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IRL: Castroneves dancing on air after win

After seven second places, a season full of frustrations and a trailer fire that destroyed his first-choice car, Helio Castroneves finally managed to take the chequered flag first and win an IndyCar Series race.

The popular Brazilian qualified for the Indy Grand Prix of Sonoma County on pole and led the most laps on his way to victory, taking the maximum points from the contest and knocking a sizeable chunk out of the championship lead held by Scott Dixon.


Leading drivers used a variety of different pit strategies during the race, and at times Castroneves and his Team Penske colleague Ryan Briscoe found themselves running in the midfield because of this, but by the end their dominance was clear as they came home first and second.

Target Chip Ganassi’s Dixon is still the hot favourite for the title, but a below-par outing that saw him finish in 12th place means the championship race still has some life left in it.

It’s now reduced to a two-way battle, though – Tony Kanaan and Dan Wheldon finished third and fourth in the race, but were still eliminated from contention for the title.

Dancing in the air: Castroneves celebrates with fans
Dancing in the air: Castroneves celebrates with fans

Afterwards, Castroneves had to modify his usual celebration of climbing up a fence to salute the crowd – Infineon lacks the necessary infrastructure, so instead he scaled a balcony to party with Brazilian supporters.

He said: “People kept telling me that the door would finally open, and today we broke through it. What an incredible effort by Team Penske – I can’t thank them enough.

“It was really fun pushing and pushing every lap for the entire race. That’s what it’s all about, and that’s what made us win. We didn’t save any fuel. We just kept going and going, and it paid off in the end.”

He paid tribute to the mechanics who prepared replacement cars for the two drivers after a fire destroyed the ones they had been planning on competing in: “The attitude of those guys is priceless. Everyone has been working so hard since last Wednesday. You’re talking about two days work in 12 hours. When you see guys doing that, you just want to do your best.”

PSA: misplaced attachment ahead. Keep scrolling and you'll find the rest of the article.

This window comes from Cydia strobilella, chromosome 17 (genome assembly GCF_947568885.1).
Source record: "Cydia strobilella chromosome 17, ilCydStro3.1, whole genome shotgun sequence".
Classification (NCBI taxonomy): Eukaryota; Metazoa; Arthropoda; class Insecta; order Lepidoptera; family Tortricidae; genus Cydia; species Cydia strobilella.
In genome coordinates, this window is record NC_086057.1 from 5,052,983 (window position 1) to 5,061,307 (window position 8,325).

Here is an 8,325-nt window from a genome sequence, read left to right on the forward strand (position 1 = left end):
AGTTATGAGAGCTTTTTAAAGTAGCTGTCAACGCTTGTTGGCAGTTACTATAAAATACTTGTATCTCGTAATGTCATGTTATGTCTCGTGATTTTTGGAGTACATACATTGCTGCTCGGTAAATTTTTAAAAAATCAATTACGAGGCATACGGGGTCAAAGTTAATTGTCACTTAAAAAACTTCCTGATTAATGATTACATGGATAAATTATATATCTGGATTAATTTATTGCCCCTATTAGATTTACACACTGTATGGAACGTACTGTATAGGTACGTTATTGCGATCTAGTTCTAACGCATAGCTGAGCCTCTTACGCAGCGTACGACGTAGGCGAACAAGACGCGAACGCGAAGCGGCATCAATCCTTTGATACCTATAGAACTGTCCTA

Castroneves now has at least one victory in eight consecutive seasons, an IndyCar record, and has laid to rest the less enviable record of not winning for 29 consecutive starts – the longest winless run in his 11-year top-flight career.

Dixon saw his team-mate Wheldon finish near the front while he was trapped in the midfield without having made any obvious error: “I’m not upset with anybody in particular, we just did absolutely nothing right. Everything we did was wrong.”

Team owner Chip Ganassi was philosophical about the relative failure, but not unduly concerned about the effects on Dixon’s chances of winning the championship: “Well, those things happen. I think if Helio wins the next two we just have to place fourth, so we should be able to do that. We just have to stay behind him. We’re OK. We have a long way to go yet.”

Wheldon, the victim of recent speculation suggesting he might be replaced at Ganassi, said: “It’s unfortunate for Scott, he was quick all weekend. That’s the thing with these tracks, it’s hard to overtake. He’s one of the best guys out there. I think it’s the strategy that cost him, but he’ll bounce back, and he knows he’s got a strong team-mate in his corner to look after him.”

Justin Wilson, like KVM’s Oriol Servia, began the race fighting with Dixon in the top six only to find himself down in the midfield with him as strategy decisions and the race’s sole yellow flag caution spell – for a Marty Roth spin – worked against him. He was able to climb back up to ninth by the end.

He said: “The McDonald’s team was running strong, but once that yellow happened it really mixed everything up and we had to decide which strategy to go on. Helio was on our same strategy, and he won the race, but he was able to get by people.

“A couple of guys between me and him weren’t able to overtake the backmarkers, and it allowed the people on the other strategy to capitalise. It’s disappointing because I thought the McDonald’s car was good, and we had a strong day, but we couldn’t get a result out of it. We did everything we could, so we just have to move on to the next one.”

Darren Manning qualified a lowly 21st, and the team’s attempt to make up ground with a chancy fuel strategy backfired. He said: “It was a frustrating day for all of us. We tried to be aggressive on the pit strategy and it bit us.

“We got behind some slower cars and because it is so tough to pass here, we were stuck behind them, causing us to lose more than we gained by trying a different strategy. The car was alright but we still need to do a lot of work to get around here better than we have the last two years.”


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